How do you find balance? With so much to do, and with so little time, how do you balance the prep and the planning and the grading and the Real Life?
Because I'm not. There have been weeks where all we do is work. Andrew and I are literally working 16-17 hour days 5-7 days a week.
But it still isn't enough.
We are only planned day to day, which goes against our educational principles. And with other things to talk about and deal with outside of the classroom, there are even days when we're not properly planned. Where we show up and hope that giving 100% while the kids are in the room will be enough to make up for not being 100% ready for them.
But it's not enough.
If we were all perfect, with perfectly tidy lives that conformed to the shapes we wished they would, and everyone did exactly as we wanted them to, maybe we could handle the rough edges of the job. Maybe if Real Life didn't get in the way, we could make those lesson plans perfect, reach every student in the way he or she needs, and do all the paperwork and return all the emails and whatever and whatever and whatever.
But life isn't perfect. And neither are we.
We choose to do this work despite those two things. And if we're really lucky, someone chooses to do the work with us, to come alongside and help us clean up the mess. Who will be there when things go wrong. Or when we just need another voice to drown out the narrative in our head about what a failure we are. About how much there is to do, and how much we aren't doing, can't do, fail at, ruin.
I don't know how to shut off that narrative. How to do more than I'm capable of doing. How to stop feeling like it's never good enough. That I have to achieve more, do better, try harder.
What I do know is that with two people, it's possible to counter the narrative's lies with the truth. That we weren't meant to go it alone. That it's impossible to be way out on the educational fringe (as we are) without someone holding the safety rope for and with you.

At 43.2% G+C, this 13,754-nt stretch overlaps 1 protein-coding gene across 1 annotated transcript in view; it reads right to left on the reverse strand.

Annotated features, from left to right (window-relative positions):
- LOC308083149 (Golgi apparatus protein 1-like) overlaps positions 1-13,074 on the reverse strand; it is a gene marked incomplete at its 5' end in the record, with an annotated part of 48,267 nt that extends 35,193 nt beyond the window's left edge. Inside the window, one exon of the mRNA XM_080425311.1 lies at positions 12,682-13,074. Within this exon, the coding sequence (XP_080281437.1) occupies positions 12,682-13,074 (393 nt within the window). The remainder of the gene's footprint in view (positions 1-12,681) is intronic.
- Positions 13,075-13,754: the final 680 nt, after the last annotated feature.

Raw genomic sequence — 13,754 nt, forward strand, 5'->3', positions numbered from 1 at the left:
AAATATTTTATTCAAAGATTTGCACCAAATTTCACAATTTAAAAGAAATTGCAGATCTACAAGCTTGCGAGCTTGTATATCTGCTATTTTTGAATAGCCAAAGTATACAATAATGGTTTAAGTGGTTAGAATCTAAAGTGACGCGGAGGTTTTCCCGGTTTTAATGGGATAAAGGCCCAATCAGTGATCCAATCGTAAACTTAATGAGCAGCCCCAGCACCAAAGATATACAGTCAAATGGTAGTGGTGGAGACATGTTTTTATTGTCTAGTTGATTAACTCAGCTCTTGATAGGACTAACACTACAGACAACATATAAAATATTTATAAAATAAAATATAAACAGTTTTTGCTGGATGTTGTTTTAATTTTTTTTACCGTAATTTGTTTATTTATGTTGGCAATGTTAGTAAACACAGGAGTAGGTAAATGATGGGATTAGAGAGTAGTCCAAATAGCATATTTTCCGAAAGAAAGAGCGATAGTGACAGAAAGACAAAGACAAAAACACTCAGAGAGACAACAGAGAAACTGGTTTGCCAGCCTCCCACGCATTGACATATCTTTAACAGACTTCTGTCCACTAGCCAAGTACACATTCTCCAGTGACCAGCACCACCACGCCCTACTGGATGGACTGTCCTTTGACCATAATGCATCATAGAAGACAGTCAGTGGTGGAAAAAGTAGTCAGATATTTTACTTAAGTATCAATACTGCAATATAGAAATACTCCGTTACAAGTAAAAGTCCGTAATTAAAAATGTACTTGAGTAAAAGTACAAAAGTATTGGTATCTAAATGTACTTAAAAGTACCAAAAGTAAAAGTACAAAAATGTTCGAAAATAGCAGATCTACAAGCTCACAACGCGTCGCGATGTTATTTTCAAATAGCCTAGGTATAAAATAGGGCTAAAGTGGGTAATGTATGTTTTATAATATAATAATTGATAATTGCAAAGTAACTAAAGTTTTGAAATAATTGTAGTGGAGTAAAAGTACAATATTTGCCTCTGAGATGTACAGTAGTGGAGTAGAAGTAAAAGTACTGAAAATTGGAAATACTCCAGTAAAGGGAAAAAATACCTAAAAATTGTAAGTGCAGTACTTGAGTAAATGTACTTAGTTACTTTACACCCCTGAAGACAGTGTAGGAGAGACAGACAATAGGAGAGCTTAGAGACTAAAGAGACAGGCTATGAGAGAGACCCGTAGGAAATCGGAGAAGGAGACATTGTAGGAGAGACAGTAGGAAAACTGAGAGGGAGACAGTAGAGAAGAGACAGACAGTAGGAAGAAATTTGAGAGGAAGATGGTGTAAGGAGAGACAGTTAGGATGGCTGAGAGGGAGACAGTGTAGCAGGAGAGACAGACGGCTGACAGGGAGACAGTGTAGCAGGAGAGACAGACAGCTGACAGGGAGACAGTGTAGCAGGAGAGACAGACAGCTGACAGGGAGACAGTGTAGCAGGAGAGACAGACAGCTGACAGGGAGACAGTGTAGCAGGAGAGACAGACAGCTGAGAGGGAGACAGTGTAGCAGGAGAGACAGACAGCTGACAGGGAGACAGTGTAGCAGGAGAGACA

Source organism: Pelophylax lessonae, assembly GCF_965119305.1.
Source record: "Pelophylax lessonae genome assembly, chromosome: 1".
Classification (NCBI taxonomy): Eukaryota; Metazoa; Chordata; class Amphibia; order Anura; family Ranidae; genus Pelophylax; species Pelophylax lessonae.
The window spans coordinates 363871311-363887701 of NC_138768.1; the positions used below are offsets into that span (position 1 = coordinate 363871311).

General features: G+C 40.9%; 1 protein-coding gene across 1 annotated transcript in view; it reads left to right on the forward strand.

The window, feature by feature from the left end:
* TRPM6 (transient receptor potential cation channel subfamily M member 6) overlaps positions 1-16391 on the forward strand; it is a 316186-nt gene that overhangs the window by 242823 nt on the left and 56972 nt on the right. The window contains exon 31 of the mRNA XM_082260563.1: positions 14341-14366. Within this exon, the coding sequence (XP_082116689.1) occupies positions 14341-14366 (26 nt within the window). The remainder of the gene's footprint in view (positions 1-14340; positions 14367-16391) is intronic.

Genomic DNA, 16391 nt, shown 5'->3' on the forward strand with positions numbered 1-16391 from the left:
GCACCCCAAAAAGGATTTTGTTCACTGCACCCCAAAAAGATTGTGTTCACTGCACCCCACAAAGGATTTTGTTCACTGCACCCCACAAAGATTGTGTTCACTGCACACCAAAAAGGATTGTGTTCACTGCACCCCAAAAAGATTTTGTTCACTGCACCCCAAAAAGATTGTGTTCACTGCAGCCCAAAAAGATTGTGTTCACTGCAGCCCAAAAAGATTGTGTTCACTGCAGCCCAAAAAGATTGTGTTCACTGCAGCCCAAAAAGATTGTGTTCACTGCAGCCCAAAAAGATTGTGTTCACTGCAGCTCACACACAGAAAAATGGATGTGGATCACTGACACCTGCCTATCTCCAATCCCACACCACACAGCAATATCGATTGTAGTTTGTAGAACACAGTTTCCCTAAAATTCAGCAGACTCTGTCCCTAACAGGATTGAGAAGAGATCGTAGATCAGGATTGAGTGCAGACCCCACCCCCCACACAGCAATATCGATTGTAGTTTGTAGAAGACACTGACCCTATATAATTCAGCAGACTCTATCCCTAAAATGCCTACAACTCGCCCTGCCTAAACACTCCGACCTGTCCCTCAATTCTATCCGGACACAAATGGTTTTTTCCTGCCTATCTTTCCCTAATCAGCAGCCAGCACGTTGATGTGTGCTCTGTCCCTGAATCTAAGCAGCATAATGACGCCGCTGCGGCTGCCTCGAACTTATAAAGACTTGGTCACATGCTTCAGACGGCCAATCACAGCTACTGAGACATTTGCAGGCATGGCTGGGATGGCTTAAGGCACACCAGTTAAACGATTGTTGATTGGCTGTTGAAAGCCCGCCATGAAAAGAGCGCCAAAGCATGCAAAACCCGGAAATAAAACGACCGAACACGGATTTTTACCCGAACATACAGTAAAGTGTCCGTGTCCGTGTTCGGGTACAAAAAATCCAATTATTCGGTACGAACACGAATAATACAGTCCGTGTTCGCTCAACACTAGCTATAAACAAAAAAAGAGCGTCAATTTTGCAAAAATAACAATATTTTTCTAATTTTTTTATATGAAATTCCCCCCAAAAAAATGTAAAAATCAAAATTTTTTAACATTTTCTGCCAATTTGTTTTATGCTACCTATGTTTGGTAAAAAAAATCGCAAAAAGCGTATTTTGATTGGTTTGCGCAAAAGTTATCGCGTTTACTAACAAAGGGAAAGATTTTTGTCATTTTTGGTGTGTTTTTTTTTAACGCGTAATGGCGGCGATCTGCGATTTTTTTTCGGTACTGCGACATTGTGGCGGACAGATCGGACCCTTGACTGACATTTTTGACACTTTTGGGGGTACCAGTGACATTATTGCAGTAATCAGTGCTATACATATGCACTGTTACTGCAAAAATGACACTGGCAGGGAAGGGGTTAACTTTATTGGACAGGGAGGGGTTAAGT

That trusting someone enough to do that is scary. Really scary.
That the alternative to trusting is failure - either through not taking enough risks, or by taking too many. By burning out of the profession, either actively or passively. By choosing to return to the same lectures, the same worksheets, the same control year after year, or by trying every new and shiny thing to cover the fact that you are just bored. And without trusting others, you will never find balance.
But what if trust is not come by lightly?
And what happens when everything falls apart?
When life just gets difficult, and it's a battle to merely show up.
When the narrative presses down hard and it's impossible to tune it out.
The only answer I have is to trust that the person holding the safety rope will still be there, not only as protection against falling, but as comfort for how difficult it can be to hold on. To help drown out the narrative that threatens to overwhelm me, and makes me want to let go and fall right off the mountain. To just be there.
And despite all my attempts to convince him that he'd be better off dropping the safety rope and leaving me to my own devices, he's still there. Refusing to let me run away, from the mountain, from collaboration and from friendship.
I have no idea why. Even though I would (and have) done the same for him in a heartbeat, it doesn't make sense to my weird, twisted brain that anyone would do it for me.
But I do know this: The moments in which I trust him to help me are the moments in which I find balance between Having Too Much To Do and Having Not Enough Time. Where the mountain suddenly levels out and I can see the sun again.
Because neither of us can stop all of the Bad Things from happening. We can't protect each other. We can't save each other.
But when the storms try to throw us off the mountain, we can hold on tighter, refusing to let go because It's Worth It.
Because without trust, you will inevitably fall. Balance is always predicated on trust:
Trust that the ground won't fall away and the sky won't fall down on us.
Trust that what is behind us may be familiar, but isn't worth returning to.
Trust that what is ahead may be dangerous, and it may be scary; it may bring further storms, and larger rocks, and steeper climbs, but the effort to move forward is Always Worth It.
Trust that the person beside us chooses to be there, and won't walk away when things get tough. Who, even if you tell them to go on without you, will recognise the narrative's hold on you and call out the lies for what they are. Who reminds you why you started moving forward, and why you need to keep moving.
Trust that when you keep walking, with someone holding the safety rope, you will eventually find balance.
And the more times you look over, just to see if he's still there, the easier it is to trust that he means it when he says:
No Matter What.